Roberto Civitelli, MD

Roberto Civitelli, MD

Sydney M. and Stella H. Schoenberg Professor of Medicine | Chief, Division of Bone and Mineral Diseases | Professor of Orthopaedic Surgery and of Cell Biology and Physiology

Research Interests

Cell-cell communication in bone

Overview of research activity: The skeletal tissue is continuously remodeled throughout life, its structure being determined by concurrent genetic, environmental, hormonal, and mechanical factors. Bone remodeling is orchestrated by the coordinated action of different cells types, osteoblasts, osteoclasts, osteocytes and cells of the bone marrow. Most metabolic bone diseases, such as osteoporosis, are the result of an imbalance between bone resorption and formation, with the former prevailing. A defective “coupling” between these two processes may occur via a reduced formation, an increased resorption, or both. The long term goal of the laboratory is to understand the cellular and molecular basis of this tightly regulated process, and to devise mechanisms by which the balance could be modified. Our current research interests are directed toward the biologic function of direct intercellular communication between bone cells via gap junctions and cell-to-cell contact. We have identified molecules of the connexin family of gap junction proteins in human and rodent osteoblastic cell models, including connexin43 and connexin45. These proteins form intercellular channels that allows direct cell-cell communication in osteoblastic networks via transfer of ions and small solutes. We have found that gap junctional communication regulates osteoblastic gene expression, such as osteocalcin and bone sialoprotein, via modulation of signals that flow through the intercellular channels. Such signals regulate binding of transcriptional factors to osteoblast-specific promoters, reflected by changes in basal transcriptional activity. The critical role of intercellular communication for bone formation is underscored by skeletal defects occurring in connexin43-deficient (“knock-out”) mice, primarily in areas of intramembranous ossification. Bone cells also express several members of the cadherin superfamily of cell adhesion molecules, some of which are regulated during osteoblast differentiation. We found that homotypic, calcium-dependent cell-cell adhesion is required for development of osteoblasts during bone modeling and remodeling. The fundamental hypothesis that drives our research efforts is that derangement of intercellular communication may constitute one of the pathophysiologic mechanisms of generalized demineralization that occurs in many metabolic bone diseases, most importantly osteoporosis. Regulation of osteoblast function by gap junctional communication and cell adhesion molecules, the effect of hormones and factors active on bone metabolism, including mechanical strain, on intercellular communication in osteoblastic networks, and development of in vivo models for tissue-specific gene deletions of connexins and cadherins using gene targeting technology are the current focus of the laboratory’s activity.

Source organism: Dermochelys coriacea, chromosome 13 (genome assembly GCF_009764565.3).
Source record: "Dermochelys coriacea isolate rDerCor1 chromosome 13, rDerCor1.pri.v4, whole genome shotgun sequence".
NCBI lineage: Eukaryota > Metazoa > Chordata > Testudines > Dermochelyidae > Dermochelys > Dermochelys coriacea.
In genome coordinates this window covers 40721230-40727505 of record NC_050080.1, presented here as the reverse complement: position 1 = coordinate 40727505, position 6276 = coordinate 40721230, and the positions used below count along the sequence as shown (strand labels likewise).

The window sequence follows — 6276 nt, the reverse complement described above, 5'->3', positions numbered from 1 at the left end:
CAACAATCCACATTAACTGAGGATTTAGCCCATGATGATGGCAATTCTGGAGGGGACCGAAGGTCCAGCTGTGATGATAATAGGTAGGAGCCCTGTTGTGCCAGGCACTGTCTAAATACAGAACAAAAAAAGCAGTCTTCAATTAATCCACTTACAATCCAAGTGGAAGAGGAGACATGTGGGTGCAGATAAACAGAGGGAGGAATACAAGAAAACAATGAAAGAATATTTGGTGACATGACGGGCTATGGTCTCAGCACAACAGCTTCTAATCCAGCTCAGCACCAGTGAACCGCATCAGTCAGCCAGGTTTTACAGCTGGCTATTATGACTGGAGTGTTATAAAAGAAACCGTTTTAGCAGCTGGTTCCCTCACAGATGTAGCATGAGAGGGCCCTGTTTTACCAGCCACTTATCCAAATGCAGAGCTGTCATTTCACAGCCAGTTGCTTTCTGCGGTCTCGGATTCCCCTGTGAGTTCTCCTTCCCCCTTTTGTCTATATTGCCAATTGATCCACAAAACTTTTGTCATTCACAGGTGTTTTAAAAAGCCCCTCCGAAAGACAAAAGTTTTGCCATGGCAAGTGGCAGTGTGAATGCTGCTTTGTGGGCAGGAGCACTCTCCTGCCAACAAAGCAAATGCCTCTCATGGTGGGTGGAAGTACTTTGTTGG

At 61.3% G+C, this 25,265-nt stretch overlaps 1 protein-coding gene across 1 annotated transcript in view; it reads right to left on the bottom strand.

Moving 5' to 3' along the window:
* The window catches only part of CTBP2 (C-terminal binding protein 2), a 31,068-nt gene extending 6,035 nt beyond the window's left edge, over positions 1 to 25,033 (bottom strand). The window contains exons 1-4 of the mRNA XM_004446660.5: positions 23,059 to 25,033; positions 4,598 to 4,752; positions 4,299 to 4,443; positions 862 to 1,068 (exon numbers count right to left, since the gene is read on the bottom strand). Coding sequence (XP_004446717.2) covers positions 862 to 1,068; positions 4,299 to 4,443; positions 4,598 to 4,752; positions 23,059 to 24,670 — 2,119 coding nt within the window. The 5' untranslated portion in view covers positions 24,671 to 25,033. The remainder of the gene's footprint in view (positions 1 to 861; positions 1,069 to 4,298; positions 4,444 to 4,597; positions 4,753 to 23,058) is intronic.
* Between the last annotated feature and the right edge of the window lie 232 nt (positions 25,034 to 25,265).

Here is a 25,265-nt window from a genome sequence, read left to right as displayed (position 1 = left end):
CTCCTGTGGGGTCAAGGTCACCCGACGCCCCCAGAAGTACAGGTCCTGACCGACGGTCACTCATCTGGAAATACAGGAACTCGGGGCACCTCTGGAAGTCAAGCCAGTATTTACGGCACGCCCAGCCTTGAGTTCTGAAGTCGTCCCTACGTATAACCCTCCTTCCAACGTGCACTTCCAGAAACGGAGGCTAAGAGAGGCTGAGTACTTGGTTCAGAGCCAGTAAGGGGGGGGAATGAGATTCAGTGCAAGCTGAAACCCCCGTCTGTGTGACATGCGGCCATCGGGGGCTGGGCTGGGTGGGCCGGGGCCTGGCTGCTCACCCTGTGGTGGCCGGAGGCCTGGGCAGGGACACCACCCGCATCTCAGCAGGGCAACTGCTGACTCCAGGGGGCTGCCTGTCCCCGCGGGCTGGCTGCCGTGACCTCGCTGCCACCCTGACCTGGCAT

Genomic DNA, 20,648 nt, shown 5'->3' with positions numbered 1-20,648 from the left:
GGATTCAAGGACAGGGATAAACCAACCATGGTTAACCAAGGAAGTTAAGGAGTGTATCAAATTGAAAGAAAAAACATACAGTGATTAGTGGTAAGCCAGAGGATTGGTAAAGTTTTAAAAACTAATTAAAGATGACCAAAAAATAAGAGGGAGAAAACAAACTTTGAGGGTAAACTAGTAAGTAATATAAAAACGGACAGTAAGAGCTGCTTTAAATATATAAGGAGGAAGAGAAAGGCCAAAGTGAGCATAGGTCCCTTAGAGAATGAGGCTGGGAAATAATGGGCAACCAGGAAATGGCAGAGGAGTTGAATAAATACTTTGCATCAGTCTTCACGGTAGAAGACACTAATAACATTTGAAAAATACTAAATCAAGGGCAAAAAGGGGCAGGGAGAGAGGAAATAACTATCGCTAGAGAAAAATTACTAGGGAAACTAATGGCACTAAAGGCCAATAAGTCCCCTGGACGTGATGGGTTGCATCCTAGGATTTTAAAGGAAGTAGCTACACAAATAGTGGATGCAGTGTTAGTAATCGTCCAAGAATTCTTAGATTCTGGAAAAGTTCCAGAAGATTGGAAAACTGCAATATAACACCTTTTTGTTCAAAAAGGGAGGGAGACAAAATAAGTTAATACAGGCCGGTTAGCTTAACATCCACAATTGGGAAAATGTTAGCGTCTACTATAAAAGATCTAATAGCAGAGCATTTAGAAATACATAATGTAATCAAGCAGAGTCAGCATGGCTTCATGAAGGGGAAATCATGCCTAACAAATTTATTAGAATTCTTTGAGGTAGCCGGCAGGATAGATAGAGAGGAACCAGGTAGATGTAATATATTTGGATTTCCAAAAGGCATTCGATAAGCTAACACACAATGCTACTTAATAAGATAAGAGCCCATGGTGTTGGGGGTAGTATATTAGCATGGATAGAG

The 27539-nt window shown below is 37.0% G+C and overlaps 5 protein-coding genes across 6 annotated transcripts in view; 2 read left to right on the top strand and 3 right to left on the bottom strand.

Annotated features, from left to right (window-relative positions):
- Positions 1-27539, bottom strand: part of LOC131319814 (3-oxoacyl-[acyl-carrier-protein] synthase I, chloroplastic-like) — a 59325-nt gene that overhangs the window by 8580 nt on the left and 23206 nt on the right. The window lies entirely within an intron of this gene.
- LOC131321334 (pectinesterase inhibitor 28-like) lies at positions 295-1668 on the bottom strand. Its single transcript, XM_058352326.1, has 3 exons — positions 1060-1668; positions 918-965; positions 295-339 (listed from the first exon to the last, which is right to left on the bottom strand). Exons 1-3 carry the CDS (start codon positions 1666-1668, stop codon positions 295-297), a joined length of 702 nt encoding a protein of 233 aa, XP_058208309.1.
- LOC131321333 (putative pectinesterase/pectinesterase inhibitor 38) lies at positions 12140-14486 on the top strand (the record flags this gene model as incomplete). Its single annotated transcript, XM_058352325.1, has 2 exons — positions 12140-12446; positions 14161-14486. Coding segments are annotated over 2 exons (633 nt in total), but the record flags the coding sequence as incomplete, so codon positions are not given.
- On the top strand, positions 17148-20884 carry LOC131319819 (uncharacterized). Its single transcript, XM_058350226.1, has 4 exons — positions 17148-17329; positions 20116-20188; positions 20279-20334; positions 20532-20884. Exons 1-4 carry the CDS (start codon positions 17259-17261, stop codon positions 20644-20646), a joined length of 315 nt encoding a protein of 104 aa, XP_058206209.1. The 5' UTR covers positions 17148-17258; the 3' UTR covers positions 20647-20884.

Washington University Physicians Network